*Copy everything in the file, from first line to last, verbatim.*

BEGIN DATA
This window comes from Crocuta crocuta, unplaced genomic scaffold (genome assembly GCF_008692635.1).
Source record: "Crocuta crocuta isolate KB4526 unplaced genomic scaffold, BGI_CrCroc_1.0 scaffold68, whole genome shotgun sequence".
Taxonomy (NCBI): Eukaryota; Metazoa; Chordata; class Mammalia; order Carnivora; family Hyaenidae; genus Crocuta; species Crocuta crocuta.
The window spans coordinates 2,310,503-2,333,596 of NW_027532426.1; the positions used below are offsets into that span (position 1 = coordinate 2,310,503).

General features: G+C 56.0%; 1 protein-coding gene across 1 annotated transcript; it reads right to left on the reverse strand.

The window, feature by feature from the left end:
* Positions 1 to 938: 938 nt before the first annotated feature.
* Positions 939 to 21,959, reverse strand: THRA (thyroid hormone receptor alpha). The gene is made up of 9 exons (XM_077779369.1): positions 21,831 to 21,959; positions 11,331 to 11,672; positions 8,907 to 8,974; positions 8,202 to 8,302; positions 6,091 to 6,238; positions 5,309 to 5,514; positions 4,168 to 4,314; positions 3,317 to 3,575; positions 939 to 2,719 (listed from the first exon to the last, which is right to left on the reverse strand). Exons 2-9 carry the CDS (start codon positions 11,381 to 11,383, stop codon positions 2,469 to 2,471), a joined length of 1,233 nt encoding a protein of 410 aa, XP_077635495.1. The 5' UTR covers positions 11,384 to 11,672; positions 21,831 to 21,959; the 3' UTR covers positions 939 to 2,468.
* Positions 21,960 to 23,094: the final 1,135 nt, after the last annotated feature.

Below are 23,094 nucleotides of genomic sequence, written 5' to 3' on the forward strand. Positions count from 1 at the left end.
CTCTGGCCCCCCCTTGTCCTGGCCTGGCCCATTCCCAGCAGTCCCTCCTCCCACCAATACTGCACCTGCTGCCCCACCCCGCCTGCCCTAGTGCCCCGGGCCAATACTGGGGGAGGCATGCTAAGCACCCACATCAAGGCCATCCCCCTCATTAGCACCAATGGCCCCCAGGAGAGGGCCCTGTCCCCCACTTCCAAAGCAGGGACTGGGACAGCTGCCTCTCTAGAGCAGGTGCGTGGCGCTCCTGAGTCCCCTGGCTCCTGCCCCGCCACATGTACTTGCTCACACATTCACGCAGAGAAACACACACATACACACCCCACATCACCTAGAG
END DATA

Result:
This window comes from Crocuta crocuta, unplaced genomic scaffold (genome assembly GCF_008692635.1).
Source record: "Crocuta crocuta isolate KB4526 unplaced genomic scaffold, BGI_CrCroc_1.0 scaffold68, whole genome shotgun sequence".
Taxonomy (NCBI): Eukaryota; Metazoa; Chordata; class Mammalia; order Carnivora; family Hyaenidae; genus Crocuta; species Crocuta crocuta.
The window spans coordinates 2,310,503-2,333,596 of NW_027532426.1; the positions used below are offsets into that span (position 1 = coordinate 2,310,503).

General features: G+C 56.0%; 1 protein-coding gene across 1 annotated transcript; it reads right to left on the reverse strand.

The window, feature by feature from the left end:
* Positions 1 to 938: 938 nt before the first annotated feature.
* Positions 939 to 21,959, reverse strand: THRA (thyroid hormone receptor alpha). The gene is made up of 9 exons (XM_077779369.1): positions 21,831 to 21,959; positions 11,331 to 11,672; positions 8,907 to 8,974; positions 8,202 to 8,302; positions 6,091 to 6,238; positions 5,309 to 5,514; positions 4,168 to 4,314; positions 3,317 to 3,575; positions 939 to 2,719 (listed from the first exon to the last, which is right to left on the reverse strand). Exons 2-9 carry the CDS (start codon positions 11,381 to 11,383, stop codon positions 2,469 to 2,471), a joined length of 1,233 nt encoding a protein of 410 aa, XP_077635495.1. The 5' UTR covers positions 11,384 to 11,672; positions 21,831 to 21,959; the 3' UTR covers positions 939 to 2,468.
* Positions 21,960 to 23,094: the final 1,135 nt, after the last annotated feature.

Below are 23,094 nucleotides of genomic sequence, written 5' to 3' on the forward strand. Positions count from 1 at the left end.
CTCTGGCCCCCCCTTGTCCTGGCCTGGCCCATTCCCAGCAGTCCCTCCTCCCACCAATACTGCACCTGCTGCCCCACCCCGCCTGCCCTAGTGCCCCGGGCCAATACTGGGGGAGGCATGCTAAGCACCCACATCAAGGCCATCCCCCTCATTAGCACCAATGGCCCCCAGGAGAGGGCCCTGTCCCCCACTTCCAAAGCAGGGACTGGGACAGCTGCCTCTCTAGAGCAGGTGCGTGGCGCTCCTGAGTCCCCTGGCTCCTGCCCCGCCACATGTACTTGCTCACACATTCACGCAGAGAAACACACACATACACACCCCACATCACCTAGAG